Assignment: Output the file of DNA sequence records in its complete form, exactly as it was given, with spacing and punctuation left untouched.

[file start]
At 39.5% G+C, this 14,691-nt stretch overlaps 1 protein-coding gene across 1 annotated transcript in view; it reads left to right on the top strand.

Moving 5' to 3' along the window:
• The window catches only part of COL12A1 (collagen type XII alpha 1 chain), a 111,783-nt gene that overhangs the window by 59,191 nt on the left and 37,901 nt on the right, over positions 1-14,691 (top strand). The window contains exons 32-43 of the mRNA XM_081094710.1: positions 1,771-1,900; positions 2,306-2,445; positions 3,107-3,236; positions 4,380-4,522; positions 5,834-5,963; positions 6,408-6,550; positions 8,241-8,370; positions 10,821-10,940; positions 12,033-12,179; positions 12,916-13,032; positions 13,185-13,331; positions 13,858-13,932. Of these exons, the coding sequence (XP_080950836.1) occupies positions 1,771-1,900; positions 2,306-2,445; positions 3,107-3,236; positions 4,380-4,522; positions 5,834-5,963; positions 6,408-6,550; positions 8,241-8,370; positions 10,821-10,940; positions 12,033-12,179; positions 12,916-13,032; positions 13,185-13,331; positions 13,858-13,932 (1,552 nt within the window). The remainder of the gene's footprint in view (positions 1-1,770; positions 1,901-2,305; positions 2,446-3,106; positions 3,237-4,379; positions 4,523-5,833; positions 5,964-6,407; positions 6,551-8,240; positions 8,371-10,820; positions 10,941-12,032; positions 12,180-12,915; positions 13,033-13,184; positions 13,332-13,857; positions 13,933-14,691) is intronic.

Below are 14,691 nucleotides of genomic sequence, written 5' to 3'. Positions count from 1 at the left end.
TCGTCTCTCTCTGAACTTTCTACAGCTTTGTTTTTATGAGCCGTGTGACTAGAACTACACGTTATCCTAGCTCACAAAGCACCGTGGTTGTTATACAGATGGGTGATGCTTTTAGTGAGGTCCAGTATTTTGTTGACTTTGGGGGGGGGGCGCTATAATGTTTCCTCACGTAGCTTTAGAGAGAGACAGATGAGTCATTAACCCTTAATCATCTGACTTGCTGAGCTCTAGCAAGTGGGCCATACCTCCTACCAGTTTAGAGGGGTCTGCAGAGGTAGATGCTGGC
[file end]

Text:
At 39.5% G+C, this 14,691-nt stretch overlaps 1 protein-coding gene across 1 annotated transcript in view; it reads left to right on the top strand.

Moving 5' to 3' along the window:
• The window catches only part of COL12A1 (collagen type XII alpha 1 chain), a 111,783-nt gene that overhangs the window by 59,191 nt on the left and 37,901 nt on the right, over positions 1-14,691 (top strand). The window contains exons 32-43 of the mRNA XM_081094710.1: positions 1,771-1,900; positions 2,306-2,445; positions 3,107-3,236; positions 4,380-4,522; positions 5,834-5,963; positions 6,408-6,550; positions 8,241-8,370; positions 10,821-10,940; positions 12,033-12,179; positions 12,916-13,032; positions 13,185-13,331; positions 13,858-13,932. Of these exons, the coding sequence (XP_080950836.1) occupies positions 1,771-1,900; positions 2,306-2,445; positions 3,107-3,236; positions 4,380-4,522; positions 5,834-5,963; positions 6,408-6,550; positions 8,241-8,370; positions 10,821-10,940; positions 12,033-12,179; positions 12,916-13,032; positions 13,185-13,331; positions 13,858-13,932 (1,552 nt within the window). The remainder of the gene's footprint in view (positions 1-1,770; positions 1,901-2,305; positions 2,446-3,106; positions 3,237-4,379; positions 4,523-5,833; positions 5,964-6,407; positions 6,551-8,240; positions 8,371-10,820; positions 10,941-12,032; positions 12,180-12,915; positions 13,033-13,184; positions 13,332-13,857; positions 13,933-14,691) is intronic.

Below are 14,691 nucleotides of genomic sequence, written 5' to 3'. Positions count from 1 at the left end.
TCGTCTCTCTCTGAACTTTCTACAGCTTTGTTTTTATGAGCCGTGTGACTAGAACTACACGTTATCCTAGCTCACAAAGCACCGTGGTTGTTATACAGATGGGTGATGCTTTTAGTGAGGTCCAGTATTTTGTTGACTTTGGGGGGGGGGCGCTATAATGTTTCCTCACGTAGCTTTAGAGAGAGACAGATGAGTCATTAACCCTTAATCATCTGACTTGCTGAGCTCTAGCAAGTGGGCCATACCTCCTACCAGTTTAGAGGGGTCTGCAGAGGTAGATGCTGGC